By Adam Eliyahu Berkowitz
The sages taught: “Words that come from the heart, enter the heart.” This is clearly true of the Book of Psalms; David’s words came from deep in his heart and have entered the hearts of countless individuals over the ages. Psalm 28 in particular touches me deeply. It puts words to David’s deep fear that should God abandon him, all would be lost. He acknowledges that God judges the wicked and prays that he not be counted among them. God is the only hope for salvation.
Words are great for communicating but music goes much deeper. Indeed, the psalms were meant to be sung. Written by a shepherd singing in the hills of Judea, they became the musical liturgy of the Temple service.
Rabbi Dr. Abraham J. Twerski, who passed away last year, was one of our generation’s most outstanding Torah scholars and a deeply feeling individual. He understood the power of music and the power of David’s Psalms. Though not a musician and with no musical training, a song he composed for his brother’s wedding, using as lyrics the last verse in Psalm 28, has made an impact on many thousands of people over the past 60 years.
Rabbi Twerski, a Hasidic rabbi and scion of the Chernobyl Hasidic dynasty, worked for many years as a psychiatrist, specializing in substance abuse. He helped countless number of individuals overcome challenges and set their lives on the right track. Yet when it came to paying last respects to this giant of a man, he requested that no eulogies be recited at his funeral and that the participants sing only this song. He explained that he didn’t know what other merits he had, but he knew that this song had made thousands of Jews happy. He wanted that merit to be recalled as he passed on to the next world.
What exactly was this song that Rabbi Twerski composed, and why did it have such and impact?
Rabbi Twersky chose the lyrics of his song from the last verse in Psalm 28:
Deliver and bless Your very own people; tend them and sustain them forever. Psalm 28:9
The words in Hebrew are:
“hoshia et amecha uvareich et nachalatecha ur’eim venasseim ad ha’olam”
הוֹשִׁיעָה אֶת־עַמֶּךָ וּבָרֵךְ אֶת־נַחֲלָתֶךָ וּרְעֵם וְנַשְּׂאֵם עַד־הָעוֹלָם
The moment Rabbi Twerski sang the tune at his younger brother’s wedding it caught on, quickly becoming a popular tune sung by religious Jews.
Sixty years later, when he was quite old, Rabbi Twerski made the unusual request; rather than spoken eulogies, he requested that the same tune be sung at his funeral. Though it is not forbidden, Jews traditionally do not play music or sing at funerals. An acquaintance asked the reason and was told by Rabbi Twerski, “Let those who carry my casket sing the melody of Hoshea et Amecha, for, unlike my writings, the melody that flowed through me was not borrowed from anyone else.”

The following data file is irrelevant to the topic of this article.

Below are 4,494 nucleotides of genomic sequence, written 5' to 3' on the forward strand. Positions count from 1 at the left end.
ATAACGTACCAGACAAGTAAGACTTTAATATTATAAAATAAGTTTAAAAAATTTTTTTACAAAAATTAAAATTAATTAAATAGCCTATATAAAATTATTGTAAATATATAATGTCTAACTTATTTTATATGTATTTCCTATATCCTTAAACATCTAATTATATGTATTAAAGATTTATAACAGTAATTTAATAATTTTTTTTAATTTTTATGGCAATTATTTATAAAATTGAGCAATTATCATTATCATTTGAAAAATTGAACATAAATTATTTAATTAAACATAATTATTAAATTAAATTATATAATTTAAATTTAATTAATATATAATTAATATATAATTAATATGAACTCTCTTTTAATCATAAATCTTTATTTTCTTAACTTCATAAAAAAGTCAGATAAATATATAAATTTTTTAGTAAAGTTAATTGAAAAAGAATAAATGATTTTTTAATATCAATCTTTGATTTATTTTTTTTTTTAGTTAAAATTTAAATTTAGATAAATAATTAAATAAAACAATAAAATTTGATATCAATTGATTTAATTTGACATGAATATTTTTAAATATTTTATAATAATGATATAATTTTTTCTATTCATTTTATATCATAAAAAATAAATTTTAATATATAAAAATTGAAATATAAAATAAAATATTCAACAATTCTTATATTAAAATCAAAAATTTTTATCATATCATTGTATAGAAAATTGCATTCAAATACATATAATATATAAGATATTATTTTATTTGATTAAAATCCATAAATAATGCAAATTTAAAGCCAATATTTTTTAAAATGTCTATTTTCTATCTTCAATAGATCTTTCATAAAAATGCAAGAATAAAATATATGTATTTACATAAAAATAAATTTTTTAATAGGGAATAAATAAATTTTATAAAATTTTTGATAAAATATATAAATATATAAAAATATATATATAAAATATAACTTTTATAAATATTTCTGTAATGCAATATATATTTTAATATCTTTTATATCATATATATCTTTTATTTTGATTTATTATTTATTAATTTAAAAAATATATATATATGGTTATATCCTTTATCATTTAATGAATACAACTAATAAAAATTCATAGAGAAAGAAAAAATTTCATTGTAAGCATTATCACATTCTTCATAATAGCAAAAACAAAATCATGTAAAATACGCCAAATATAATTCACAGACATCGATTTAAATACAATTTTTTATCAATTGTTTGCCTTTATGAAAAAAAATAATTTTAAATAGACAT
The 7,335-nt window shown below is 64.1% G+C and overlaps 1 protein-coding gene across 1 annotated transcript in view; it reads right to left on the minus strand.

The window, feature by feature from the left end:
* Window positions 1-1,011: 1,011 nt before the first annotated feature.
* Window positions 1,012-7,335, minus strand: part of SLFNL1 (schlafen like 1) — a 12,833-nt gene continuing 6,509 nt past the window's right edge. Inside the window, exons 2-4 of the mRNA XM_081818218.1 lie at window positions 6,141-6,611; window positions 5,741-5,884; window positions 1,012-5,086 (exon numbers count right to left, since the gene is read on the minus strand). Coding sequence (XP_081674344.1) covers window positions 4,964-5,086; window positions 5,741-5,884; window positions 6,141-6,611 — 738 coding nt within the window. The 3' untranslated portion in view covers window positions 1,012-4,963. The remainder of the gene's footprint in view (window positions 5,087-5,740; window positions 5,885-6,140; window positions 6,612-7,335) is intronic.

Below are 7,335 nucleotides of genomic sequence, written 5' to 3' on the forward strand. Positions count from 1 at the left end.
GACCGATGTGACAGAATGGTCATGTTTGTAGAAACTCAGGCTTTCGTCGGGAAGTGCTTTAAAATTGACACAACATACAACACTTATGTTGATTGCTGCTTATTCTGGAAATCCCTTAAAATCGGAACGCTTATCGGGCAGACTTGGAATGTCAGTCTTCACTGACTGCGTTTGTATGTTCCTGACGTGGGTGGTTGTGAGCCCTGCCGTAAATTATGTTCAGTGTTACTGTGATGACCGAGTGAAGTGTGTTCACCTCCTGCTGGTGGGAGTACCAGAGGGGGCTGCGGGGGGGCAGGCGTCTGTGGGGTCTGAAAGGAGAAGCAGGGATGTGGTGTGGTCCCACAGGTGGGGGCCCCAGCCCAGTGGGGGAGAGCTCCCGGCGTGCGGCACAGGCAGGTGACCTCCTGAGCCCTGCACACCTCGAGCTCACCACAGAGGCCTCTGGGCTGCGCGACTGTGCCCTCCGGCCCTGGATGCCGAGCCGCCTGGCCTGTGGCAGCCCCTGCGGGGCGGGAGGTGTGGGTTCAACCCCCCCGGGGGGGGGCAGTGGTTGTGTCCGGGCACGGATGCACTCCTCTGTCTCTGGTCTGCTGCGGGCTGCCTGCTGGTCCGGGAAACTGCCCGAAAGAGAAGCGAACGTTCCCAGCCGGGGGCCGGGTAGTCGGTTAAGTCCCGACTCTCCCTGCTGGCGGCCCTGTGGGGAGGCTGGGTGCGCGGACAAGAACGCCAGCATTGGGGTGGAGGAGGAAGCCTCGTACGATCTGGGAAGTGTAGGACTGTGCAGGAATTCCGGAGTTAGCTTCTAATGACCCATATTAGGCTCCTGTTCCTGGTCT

Chaya Parkoff, a counselor who was trained and also treated by Rabbi Twerski, noted that, in addition to the uplifting message of this verse, it serves a practical purpose. It is forbidden to count Jews, but a quorum of ten is necessary for prayer to be classified as ‘communal.’ Instead of numbering the gathered people, the men are counted according to the words of this verse, which are precisely ten.
“The words are a prayer to God for the Jewish people,” Parkoff wrote. “These words remind us that we are one people, something important to remember. Our greatest accomplishment – receiving the Torah at Mount Sinai – only occurred because the Jewish people were united.”
Parkoff continued: “A man who wrote so many books on self-esteem and the importance of every individual, the message in counting people with words of a psalm is, ‘You matter!” adding, “You cannot be reduced to a mere number.”
Rabbi Twerski clearly felt this psalm related to all aspects of life, from joy to tragedy, from wedding to death. How is this possible? The secret may be in the Hebrew word nas’aym (נַשְּׂאֵם) translated as “sustain”. Nas’aym literally means “lift them up.”
A person is a treasure chest of experiences; some good, some bad, some wonderful, and some too terrible to think about. It would be impossible to bear the tragedies were it not for the uplifting aspect of the joyous moments in our lives. But the source of all these experiences, and the source of our lives, is one.
In this verse, David asks God to lift His people up. It would be impossible to dance at a brother’s wedding or to sing at a funeral without God carrying us, giving us life and sustaining us through thick and thin.